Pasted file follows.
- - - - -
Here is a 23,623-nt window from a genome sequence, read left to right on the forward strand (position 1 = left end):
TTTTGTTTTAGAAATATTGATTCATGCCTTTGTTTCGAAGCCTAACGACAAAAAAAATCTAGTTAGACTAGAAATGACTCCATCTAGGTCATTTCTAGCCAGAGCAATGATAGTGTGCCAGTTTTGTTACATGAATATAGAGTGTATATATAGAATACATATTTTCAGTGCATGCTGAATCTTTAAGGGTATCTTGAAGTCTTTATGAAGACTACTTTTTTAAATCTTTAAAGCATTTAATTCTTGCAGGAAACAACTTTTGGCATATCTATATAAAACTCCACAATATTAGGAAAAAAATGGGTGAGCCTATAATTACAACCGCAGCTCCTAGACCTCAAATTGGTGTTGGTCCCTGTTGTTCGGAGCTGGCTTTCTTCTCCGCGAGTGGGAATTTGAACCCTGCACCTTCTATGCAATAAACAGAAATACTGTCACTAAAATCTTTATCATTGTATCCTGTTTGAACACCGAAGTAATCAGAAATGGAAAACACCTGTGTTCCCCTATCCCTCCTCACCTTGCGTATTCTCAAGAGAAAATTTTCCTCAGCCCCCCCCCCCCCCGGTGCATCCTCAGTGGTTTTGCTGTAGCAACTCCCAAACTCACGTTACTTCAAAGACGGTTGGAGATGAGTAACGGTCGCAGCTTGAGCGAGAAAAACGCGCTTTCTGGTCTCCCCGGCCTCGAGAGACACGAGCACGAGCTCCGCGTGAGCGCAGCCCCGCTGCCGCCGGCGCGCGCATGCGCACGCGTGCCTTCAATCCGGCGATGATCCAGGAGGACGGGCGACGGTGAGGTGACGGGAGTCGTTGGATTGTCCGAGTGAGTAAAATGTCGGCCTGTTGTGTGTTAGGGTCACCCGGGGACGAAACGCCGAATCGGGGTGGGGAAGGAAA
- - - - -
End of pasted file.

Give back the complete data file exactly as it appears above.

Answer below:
Here is a 23,623-nt window from a genome sequence, read left to right on the forward strand (position 1 = left end):
TTTTGTTTTAGAAATATTGATTCATGCCTTTGTTTCGAAGCCTAACGACAAAAAAAATCTAGTTAGACTAGAAATGACTCCATCTAGGTCATTTCTAGCCAGAGCAATGATAGTGTGCCAGTTTTGTTACATGAATATAGAGTGTATATATAGAATACATATTTTCAGTGCATGCTGAATCTTTAAGGGTATCTTGAAGTCTTTATGAAGACTACTTTTTTAAATCTTTAAAGCATTTAATTCTTGCAGGAAACAACTTTTGGCATATCTATATAAAACTCCACAATATTAGGAAAAAAATGGGTGAGCCTATAATTACAACCGCAGCTCCTAGACCTCAAATTGGTGTTGGTCCCTGTTGTTCGGAGCTGGCTTTCTTCTCCGCGAGTGGGAATTTGAACCCTGCACCTTCTATGCAATAAACAGAAATACTGTCACTAAAATCTTTATCATTGTATCCTGTTTGAACACCGAAGTAATCAGAAATGGAAAACACCTGTGTTCCCCTATCCCTCCTCACCTTGCGTATTCTCAAGAGAAAATTTTCCTCAGCCCCCCCCCCCCCCGGTGCATCCTCAGTGGTTTTGCTGTAGCAACTCCCAAACTCACGTTACTTCAAAGACGGTTGGAGATGAGTAACGGTCGCAGCTTGAGCGAGAAAAACGCGCTTTCTGGTCTCCCCGGCCTCGAGAGACACGAGCACGAGCTCCGCGTGAGCGCAGCCCCGCTGCCGCCGGCGCGCGCATGCGCACGCGTGCCTTCAATCCGGCGATGATCCAGGAGGACGGGCGACGGTGAGGTGACGGGAGTCGTTGGATTGTCCGAGTGAGTAAAATGTCGGCCTGTTGTGTGTTAGGGTCACCCGGGGACGAAACGCCGAATCGGGGTGGGGAAGGAAA